Any EPDM rubber tubing should work for you. That hose will have coolant in it at all times so it must be resistant to anything in the coolant.
 

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On my 1986 VT700, the overflow nipple on the thermostat housing is between the lower housing and the pressure cap, which means that the overflow tube is carrying radiator pressure. If the tube was connected above the pressure cap seal, how would the fluid be drawn back into the radiator when things cooled down and the radiator cap was sealing correctly?

This is why my overflow tank has a gasket to seal it, and a decent clamp holding the hose on the bottom. The overflow tank is subjected to radiator pressure as well, via this hose.

So, the tube should be able to carry at least 15psi, and withstand temperatures of 250 degrees. I think fuel line would be suitable for doing that, and that's what I would use.

Please feel free to disagree with me on the fuel line, since I'm not sure what pressure and temperature it is actually rated for.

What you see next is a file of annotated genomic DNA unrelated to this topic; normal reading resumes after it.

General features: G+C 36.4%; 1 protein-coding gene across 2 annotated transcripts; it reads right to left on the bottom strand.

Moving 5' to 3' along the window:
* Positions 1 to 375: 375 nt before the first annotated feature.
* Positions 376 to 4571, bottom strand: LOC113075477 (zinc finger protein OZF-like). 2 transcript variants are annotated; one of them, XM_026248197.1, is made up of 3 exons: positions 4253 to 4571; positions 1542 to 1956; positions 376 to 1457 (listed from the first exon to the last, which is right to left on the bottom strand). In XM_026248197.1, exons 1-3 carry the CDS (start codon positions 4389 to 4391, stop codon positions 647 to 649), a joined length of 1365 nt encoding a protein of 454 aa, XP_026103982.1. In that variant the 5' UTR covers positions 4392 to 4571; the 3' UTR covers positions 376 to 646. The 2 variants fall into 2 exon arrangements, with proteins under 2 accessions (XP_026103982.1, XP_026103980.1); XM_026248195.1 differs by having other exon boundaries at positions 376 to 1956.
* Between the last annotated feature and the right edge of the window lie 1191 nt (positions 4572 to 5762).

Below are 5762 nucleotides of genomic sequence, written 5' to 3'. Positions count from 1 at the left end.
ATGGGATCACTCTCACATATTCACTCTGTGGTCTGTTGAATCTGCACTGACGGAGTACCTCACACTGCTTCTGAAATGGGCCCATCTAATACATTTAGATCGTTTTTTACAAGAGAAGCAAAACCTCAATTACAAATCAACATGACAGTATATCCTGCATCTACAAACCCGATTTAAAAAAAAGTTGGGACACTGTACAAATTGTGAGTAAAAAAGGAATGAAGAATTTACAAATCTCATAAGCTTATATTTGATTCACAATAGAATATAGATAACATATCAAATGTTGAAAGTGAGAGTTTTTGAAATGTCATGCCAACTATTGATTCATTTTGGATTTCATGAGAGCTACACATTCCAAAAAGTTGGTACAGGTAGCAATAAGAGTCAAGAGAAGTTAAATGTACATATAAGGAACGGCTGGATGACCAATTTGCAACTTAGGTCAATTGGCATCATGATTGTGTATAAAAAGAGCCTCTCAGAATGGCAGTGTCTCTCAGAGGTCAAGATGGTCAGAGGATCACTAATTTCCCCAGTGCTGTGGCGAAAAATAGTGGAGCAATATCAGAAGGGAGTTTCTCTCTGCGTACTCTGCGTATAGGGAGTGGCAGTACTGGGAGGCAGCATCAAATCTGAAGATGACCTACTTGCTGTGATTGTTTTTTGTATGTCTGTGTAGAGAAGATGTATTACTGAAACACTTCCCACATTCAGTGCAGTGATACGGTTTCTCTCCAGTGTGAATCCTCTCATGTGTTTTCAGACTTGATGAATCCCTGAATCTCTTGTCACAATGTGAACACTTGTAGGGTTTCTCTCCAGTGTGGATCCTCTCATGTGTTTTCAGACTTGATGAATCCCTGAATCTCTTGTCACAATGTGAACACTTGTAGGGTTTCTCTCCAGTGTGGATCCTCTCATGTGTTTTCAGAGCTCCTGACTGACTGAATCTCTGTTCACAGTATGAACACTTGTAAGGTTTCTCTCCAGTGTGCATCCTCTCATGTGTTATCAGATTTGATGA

--Justin
 

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tubes_rocks

I just checked my 87 VT700 (basically the same as 86) and the overflow tube goes above the pressure cap, just like autos. I had my plastic trim pieces off so it was easier to see, if these are in place, it looks like it goes to the lower housing.
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Steve157

For replacement tubing, 7mm = .276 inch, so 1/4 ID hose will fit, if it's tight, hold the ends in hot water to soften a little, or use a blow dryer. 5/16 is around 8mm, may be more difficult to tighten.

Use fuel line - SAE 30R7 (-40 to 257 F temp, around 50 PSI or 24" Hg vacuum) or SAE 30R9 - fuel injector line (around 250 PSI, other ratings similar or better)